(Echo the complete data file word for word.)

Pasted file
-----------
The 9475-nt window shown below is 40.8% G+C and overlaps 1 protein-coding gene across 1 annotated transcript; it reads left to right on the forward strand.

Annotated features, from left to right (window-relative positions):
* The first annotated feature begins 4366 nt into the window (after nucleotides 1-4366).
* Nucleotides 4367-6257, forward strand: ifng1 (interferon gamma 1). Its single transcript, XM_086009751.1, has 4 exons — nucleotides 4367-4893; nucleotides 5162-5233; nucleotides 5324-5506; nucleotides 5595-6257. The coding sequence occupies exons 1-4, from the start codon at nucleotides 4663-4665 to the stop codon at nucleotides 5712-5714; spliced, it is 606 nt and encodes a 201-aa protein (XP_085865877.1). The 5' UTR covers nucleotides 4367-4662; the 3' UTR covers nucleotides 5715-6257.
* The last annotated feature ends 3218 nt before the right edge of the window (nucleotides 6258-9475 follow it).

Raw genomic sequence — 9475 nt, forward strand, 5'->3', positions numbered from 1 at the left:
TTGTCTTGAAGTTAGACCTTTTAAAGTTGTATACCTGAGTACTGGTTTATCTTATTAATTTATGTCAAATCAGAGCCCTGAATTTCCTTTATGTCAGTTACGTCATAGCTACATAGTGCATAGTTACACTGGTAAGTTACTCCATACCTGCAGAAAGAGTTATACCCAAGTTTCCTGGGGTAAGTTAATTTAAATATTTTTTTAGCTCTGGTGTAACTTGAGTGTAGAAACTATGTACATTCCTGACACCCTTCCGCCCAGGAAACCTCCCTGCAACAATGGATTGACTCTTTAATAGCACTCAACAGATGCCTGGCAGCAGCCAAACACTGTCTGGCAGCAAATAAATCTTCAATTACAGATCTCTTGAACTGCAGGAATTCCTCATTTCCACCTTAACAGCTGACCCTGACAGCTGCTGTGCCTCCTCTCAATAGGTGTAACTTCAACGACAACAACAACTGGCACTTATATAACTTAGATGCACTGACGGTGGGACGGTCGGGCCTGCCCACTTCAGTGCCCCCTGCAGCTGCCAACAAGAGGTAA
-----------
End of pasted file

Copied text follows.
The 9475-nt window shown below is 40.8% G+C and overlaps 1 protein-coding gene across 1 annotated transcript; it reads left to right on the forward strand.

Annotated features, from left to right (window-relative positions):
* The first annotated feature begins 4366 nt into the window (after nucleotides 1-4366).
* Nucleotides 4367-6257, forward strand: ifng1 (interferon gamma 1). Its single transcript, XM_086009751.1, has 4 exons — nucleotides 4367-4893; nucleotides 5162-5233; nucleotides 5324-5506; nucleotides 5595-6257. The coding sequence occupies exons 1-4, from the start codon at nucleotides 4663-4665 to the stop codon at nucleotides 5712-5714; spliced, it is 606 nt and encodes a 201-aa protein (XP_085865877.1). The 5' UTR covers nucleotides 4367-4662; the 3' UTR covers nucleotides 5715-6257.
* The last annotated feature ends 3218 nt before the right edge of the window (nucleotides 6258-9475 follow it).

Raw genomic sequence — 9475 nt, forward strand, 5'->3', positions numbered from 1 at the left:
TTGTCTTGAAGTTAGACCTTTTAAAGTTGTATACCTGAGTACTGGTTTATCTTATTAATTTATGTCAAATCAGAGCCCTGAATTTCCTTTATGTCAGTTACGTCATAGCTACATAGTGCATAGTTACACTGGTAAGTTACTCCATACCTGCAGAAAGAGTTATACCCAAGTTTCCTGGGGTAAGTTAATTTAAATATTTTTTTAGCTCTGGTGTAACTTGAGTGTAGAAACTATGTACATTCCTGACACCCTTCCGCCCAGGAAACCTCCCTGCAACAATGGATTGACTCTTTAATAGCACTCAACAGATGCCTGGCAGCAGCCAAACACTGTCTGGCAGCAAATAAATCTTCAATTACAGATCTCTTGAACTGCAGGAATTCCTCATTTCCACCTTAACAGCTGACCCTGACAGCTGCTGTGCCTCCTCTCAATAGGTGTAACTTCAACGACAACAACAACTGGCACTTATATAACTTAGATGCACTGACGGTGGGACGGTCGGGCCTGCCCACTTCAGTGCCCCCTGCAGCTGCCAACAAGAGGTAA